Karl Kraus was the fifth son of Jakob Kraus, a well-to-do manufacturer of paper bags, and Ernestine Kantor Kraus. In 1877, the family moved to Vienna, and Kraus was to spend the rest of his life in the city with which he, like Sigmund Freud, had a love-hate relationship (“My hatred of Vienna is not love gone astray. It’s just that I’ve discovered an entirely new way of finding it unbearable”). From 1884 to 1892, Kraus attended the Franz-Josefs-Gymnasium, where he was a mediocre student. Following the death of his mother in 1891, Kraus studied law, philosophy, and German literature at the University of Vienna, but he attended few lectures and did not take a degree. In 1893, he made an unsuccessful debut as an actor at a theater in suburban Vienna. His failure on the stage irrevocably turned him to journalism and literature, though his talent for mimicry and parody as well as his penchant for verbal play found ample expression in his later public readings and his writings.
During the next several years, Kraus contributed book reviews, drama criticism, and satiric sketches to many Austrian and German newspapers and periodicals. His satiric impulse soon became too strong for any kind of accommodation, however, and Kraus rejected the prospect of becoming a sort of culture clown absorbed by a deceptively slack and effete environment and accorded, as he put it, “the accursed popularity which a grinning Vienna bestows.” Because work within the establishment seemed to be hedged in with multifarious taboos and considerations of a commercial and personal nature, Kraus turned down a job offer from the Neue freie Presse and founded his own journal, Die Fackel, the first issue of which appeared on April 1, 1899, and which from the beginning had an incomparable satiric genius loci. After 1911, the irregularly issued periodical contained Kraus’s writings exclusively (“I no longer have contributors. I used to be envious of them. They repel those readers whom I want to lose myself”). Die Fackel did continue to have numerous “contributors,” albeit unwitting and unwilling ones: the people who were copiously quoted in its pages and allowed to hang themselves with the nooses of their own attitudes, actions, and statements.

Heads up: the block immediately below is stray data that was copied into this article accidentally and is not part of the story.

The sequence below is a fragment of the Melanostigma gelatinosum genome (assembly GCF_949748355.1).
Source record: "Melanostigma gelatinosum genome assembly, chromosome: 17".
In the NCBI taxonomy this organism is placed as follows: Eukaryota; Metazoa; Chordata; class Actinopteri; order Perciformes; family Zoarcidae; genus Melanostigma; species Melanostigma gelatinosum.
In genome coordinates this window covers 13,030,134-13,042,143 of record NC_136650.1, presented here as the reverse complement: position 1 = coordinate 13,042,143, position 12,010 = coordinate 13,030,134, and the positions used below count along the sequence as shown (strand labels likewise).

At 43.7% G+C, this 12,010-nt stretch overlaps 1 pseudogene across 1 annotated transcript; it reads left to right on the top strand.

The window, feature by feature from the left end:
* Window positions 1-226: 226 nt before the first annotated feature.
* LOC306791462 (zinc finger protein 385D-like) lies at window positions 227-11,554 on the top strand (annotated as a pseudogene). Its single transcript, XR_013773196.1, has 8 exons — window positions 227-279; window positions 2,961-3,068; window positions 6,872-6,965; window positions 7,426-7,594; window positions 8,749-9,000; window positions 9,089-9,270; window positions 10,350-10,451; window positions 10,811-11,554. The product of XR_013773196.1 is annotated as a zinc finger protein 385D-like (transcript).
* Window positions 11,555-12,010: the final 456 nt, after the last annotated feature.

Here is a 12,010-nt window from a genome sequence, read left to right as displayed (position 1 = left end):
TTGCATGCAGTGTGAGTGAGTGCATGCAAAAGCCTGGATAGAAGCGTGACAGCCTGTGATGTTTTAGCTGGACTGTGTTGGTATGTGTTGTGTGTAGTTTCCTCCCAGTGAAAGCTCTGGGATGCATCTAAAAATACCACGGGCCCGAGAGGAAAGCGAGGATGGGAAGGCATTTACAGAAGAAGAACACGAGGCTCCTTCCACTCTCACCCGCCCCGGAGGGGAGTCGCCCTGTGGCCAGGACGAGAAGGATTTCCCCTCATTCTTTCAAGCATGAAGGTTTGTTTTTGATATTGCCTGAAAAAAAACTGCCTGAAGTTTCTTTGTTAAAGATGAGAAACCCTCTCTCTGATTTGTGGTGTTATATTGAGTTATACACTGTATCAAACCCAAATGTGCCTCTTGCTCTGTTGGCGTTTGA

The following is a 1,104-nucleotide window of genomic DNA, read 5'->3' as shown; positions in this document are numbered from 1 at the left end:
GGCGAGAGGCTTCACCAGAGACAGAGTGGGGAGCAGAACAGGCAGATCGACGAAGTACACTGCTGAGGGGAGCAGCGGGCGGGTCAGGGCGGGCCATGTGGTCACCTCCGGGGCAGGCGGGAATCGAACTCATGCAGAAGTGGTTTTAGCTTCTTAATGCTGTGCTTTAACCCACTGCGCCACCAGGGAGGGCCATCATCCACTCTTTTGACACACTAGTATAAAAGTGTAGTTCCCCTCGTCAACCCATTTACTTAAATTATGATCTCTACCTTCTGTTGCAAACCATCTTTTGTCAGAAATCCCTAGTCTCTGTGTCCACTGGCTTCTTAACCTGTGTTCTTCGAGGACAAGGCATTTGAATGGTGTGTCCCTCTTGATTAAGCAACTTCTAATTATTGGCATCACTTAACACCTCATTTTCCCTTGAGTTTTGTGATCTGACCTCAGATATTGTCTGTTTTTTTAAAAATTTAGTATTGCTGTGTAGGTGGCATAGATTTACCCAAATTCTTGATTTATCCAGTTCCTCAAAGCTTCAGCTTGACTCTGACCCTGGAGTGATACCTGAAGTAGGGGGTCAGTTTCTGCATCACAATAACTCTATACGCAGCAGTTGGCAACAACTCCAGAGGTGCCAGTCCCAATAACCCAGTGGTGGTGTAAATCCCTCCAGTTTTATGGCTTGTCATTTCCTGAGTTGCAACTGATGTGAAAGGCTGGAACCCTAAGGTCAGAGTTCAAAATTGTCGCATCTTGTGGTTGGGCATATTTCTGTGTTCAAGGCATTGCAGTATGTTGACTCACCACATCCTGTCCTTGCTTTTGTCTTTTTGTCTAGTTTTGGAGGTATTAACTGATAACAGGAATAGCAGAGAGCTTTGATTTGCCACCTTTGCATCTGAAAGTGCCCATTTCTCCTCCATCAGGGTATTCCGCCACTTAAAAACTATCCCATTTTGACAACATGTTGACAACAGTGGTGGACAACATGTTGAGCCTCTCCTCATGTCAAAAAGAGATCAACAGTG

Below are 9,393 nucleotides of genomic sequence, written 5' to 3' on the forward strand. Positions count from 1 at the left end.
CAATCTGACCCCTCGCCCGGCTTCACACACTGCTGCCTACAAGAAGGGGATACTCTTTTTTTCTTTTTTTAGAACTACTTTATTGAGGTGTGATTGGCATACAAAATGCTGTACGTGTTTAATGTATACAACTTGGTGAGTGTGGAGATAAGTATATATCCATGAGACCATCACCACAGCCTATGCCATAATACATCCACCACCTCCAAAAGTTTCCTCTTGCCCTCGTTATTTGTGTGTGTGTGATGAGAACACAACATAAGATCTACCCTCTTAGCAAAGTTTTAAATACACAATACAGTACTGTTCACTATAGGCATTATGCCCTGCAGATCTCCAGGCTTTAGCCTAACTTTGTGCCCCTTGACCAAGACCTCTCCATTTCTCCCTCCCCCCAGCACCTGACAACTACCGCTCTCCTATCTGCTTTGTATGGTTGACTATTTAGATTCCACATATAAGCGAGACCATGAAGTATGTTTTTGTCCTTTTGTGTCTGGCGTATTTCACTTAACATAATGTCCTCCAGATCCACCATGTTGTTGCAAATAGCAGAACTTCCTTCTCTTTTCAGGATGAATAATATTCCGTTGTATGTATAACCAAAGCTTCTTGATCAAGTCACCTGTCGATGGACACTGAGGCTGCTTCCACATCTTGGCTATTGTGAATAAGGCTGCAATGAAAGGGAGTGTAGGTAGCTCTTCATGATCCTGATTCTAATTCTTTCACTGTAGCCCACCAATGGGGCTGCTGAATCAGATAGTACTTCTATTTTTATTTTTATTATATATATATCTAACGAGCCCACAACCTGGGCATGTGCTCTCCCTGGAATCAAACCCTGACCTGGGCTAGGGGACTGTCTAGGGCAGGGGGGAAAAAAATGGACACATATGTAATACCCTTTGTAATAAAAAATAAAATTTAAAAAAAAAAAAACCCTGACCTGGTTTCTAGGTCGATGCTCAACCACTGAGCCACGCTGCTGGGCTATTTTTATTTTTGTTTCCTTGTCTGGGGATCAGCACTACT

Kraus’s first major work, Die demolirte Literatur (1897; a literature demolished), appeared in the form of a witty obituary of the Café Griensteidl, the headquarters of Austria’s men of letters, particularly the “Young Vienna” circle. The work lampoons such literary contemporaries as Hermann Bahr, Hugo von Hofmannsthal, Richard Beer-Hofmann, and Arthur Schnitzler. Kraus’s pamphlet Eine Krone für Zion (1898; a crown for Zion) attacks political Zionism and its leader Theodor Herzl, who was also serving as the cultural editor of the Neue freie Presse, from the standpoint of an assimilated European Jew in sympathy with Socialism. (Kraus left the Jewish fold as early as 1899 and was secretly baptized in 1911, but he broke with the Catholic Church eleven years later and then remained religiously unaffiliated. He has, with some justification, been called everything from “an arch-Jew” and “an Old Testament prophet who pours cataracts of wrath over his own people” to “a shining example of Jewish self-hatred.”) After the death of his father in 1900, Kraus detached himself from his family fortune, and went to live in a bachelor apartment.
If Kraus’s early writings were directed largely against standard aspects of corruption, the second period of his creativity may be dated from the appearance, in 1902, of his essay Sittlichkeit und Kriminalität (morality and criminal justice; it was reissued in book form in 1908), which focused on the glaring contrast between private and public morality and exposed the hypocrisy inherent in the administration of justice in Austria. The book edition of that essay contains forty related essays on subjects and attitudes that are also germane to present-day problems: education,...
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